“Feels so good.”

“How are you?” he asked her, suddenly serious, concerned.


“Are you really fine?”

She turned, looked at him, sighed. “I missed you.” They kissed. Lovingly but without passion. Her mind was elsewhere, her attention harbored. “Come into the kitchen with me.” And he did.

After dinner, Anne changed into her big terrycloth bathrobe and went into the living room to lie down. Jenny had a project to get ready for school, so John told her to go finish it, he’d clean up himself. He cleared the table off, not bothering to stack the dishwasher, cleaning the dishes by hand, rinsing, drying them, putting them away. When he came into the living room Anne was stretched out on the sofa writing out some early Christmas cards. Jenny was sprawled out on the floor in a slew of Anne’s old magazines, Redbooks and Vogues, clipping out pictures for the montage she was doing.

Munchkin, Jenny’s favorite cat, lay asleep, encircled by her legs. Three of the others—Samson, Charlie Brown, and Corny (Jenny had christened them) stared balefully at the artificial tree that blinked and twinkled colorfully in the corner of the room. The fifth cat, Sybil, was nowhere to be seen. Ever since a playmate of Jenny’s had shot rubber bands at her, the cat had become wary of people and would be out of sight most of the day until feeding time.

Jenny loved the cats inordinately. She and John had found them abandoned in a box outside the A&P a couple of years ago. When they foisted them on Anne, she toll them she wouldn’t mind as long as they didn’t get in the way. They did. They got into everything; nothing was spared. Jenny justified the whole thing by saying they had gotten them for free. John should have known better. There was no such thing as a free cat. Food, vets, shots. The list was unending.

It was too quiet with all three of them in the room so John flicked on the television and came in on the last hour of Rebecca. A cat food commercial came on during the first break. Immediately Jenny grabbed Munchkin from between her legs and thrust the animal in front of the screen. The cat stared dumbly at the movement of the image, eyes peering in confusion, claws scraping air, squirming to get free.

“Stop that,” he heard Anne tall her. “Put that animal down.”

A spot for Timex followed the cat commercial. In it Santa Claus strapped a watch to the rail of his sleigh to put it to the test.

“HoHo! Look, HoHo!” It was Jenny’s nickname for Santa Claus. She picked it up a while ago when she heard his laugh for the first time, immortalized by some cartoon, and adopted it permanently, never calling him anything else. John used to kid her when she was smaller, when she had been bad, had done something they’d told her ‘not to do, that HoHo would only bring her coal for Christmas. HoHo knew if she was being bad because, like God, he was everywhere, omnipresent.

He knew.

A child’s imagination was something to treasure. Both he and Anne thought it was important to keep the fantasy going. But after a while they had realized they were just being foolish: Jenny had stopped believing. Her childhood wasn’t theirs. It couldn’t be. Kids grew up faster today, especially in the city. By the time Jenny was four, it was too late. She was trapped by the real world. HoHo, the Easter Bunny, the Good Tooth Fairy, were all dead.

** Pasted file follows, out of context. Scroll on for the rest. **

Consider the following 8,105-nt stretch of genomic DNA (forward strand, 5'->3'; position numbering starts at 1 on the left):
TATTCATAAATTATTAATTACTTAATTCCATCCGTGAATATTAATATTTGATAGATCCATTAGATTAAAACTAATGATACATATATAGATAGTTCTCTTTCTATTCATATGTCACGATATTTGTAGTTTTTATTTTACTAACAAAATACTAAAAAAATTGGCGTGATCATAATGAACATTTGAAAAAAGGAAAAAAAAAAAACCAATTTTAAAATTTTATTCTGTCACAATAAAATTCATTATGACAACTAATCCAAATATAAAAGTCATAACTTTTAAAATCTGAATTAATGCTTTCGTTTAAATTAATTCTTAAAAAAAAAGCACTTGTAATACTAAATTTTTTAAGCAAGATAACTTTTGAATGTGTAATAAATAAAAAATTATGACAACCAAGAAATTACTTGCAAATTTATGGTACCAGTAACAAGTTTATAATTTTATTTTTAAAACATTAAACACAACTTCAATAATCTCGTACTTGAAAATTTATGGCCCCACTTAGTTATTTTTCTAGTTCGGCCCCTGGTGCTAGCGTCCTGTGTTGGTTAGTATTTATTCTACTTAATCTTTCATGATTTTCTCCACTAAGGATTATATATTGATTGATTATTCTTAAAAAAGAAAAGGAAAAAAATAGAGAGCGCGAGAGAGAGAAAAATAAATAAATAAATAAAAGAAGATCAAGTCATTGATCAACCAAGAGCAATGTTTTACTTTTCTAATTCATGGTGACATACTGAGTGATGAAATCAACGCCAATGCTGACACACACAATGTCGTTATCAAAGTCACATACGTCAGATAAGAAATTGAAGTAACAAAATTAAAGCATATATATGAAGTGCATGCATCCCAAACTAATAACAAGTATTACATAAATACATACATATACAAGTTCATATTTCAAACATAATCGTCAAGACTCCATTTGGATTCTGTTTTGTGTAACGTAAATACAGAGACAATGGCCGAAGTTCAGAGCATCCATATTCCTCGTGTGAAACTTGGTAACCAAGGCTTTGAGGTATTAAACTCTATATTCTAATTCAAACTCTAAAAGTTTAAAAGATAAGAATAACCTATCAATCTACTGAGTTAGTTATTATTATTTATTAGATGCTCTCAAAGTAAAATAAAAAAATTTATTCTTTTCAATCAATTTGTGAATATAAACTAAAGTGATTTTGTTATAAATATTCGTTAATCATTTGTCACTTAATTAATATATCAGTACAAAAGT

“You’re not going to see HoHo this year, that’s fox sure,” John told his daughter.

“Not after all the aggravation you’ve caused me,” Anne had to add spitefully.

“What’s the difference,” Jenny said. “I never saw him anyway. He never comes.”

“Yeah? I remember you made out pretty good last year,” he reminded her. “Who do you think bought you all that?”

“You and mom bought me that stuff.” She edged her tongue along her lips, carefully clipping the photograph of a bottle of champagne. She smiled smugly. “I know, you know.”

“You know what?”

She didn’t answer.

John nudged. “What do you know?”

“Yeah, dad—”

“C’mon, tell me.”

“That there’s no HoHo.”

John sucked in a sharp breath, screwed his face into a look of mock horror. “No HoHo!” He clenched his chest, faking a heart attack. “No HoHo!” Jenny giggled.

“You act more like a child than she does sometimes.” That was from Anne. John couldn’t tell if she meant it to be funny or derisive, but Jenny took it as a personal insult. Hurt, she turned sharply on Anne.

“What’d I do?”


“I didn’t do anything!”

“Don’t you raise your voice to me!”

John started to say something, stopped himself. He didn’t like the idea of making a speech to them, so he just sat there, feeling strangely embarrassed. There was a strength in Jenny’s femininity that at times fired her into noholdsbarred womanhood. He was sure Anne felt it, too, and was threatened by it. Ever since Anne had become pregnant, she and Jenny had been growing farther and farther apart. John could not get over it. At first he’d thought it was simply jealousy on Jenny’s part: she saw the expected baby as a potential rival for their affections.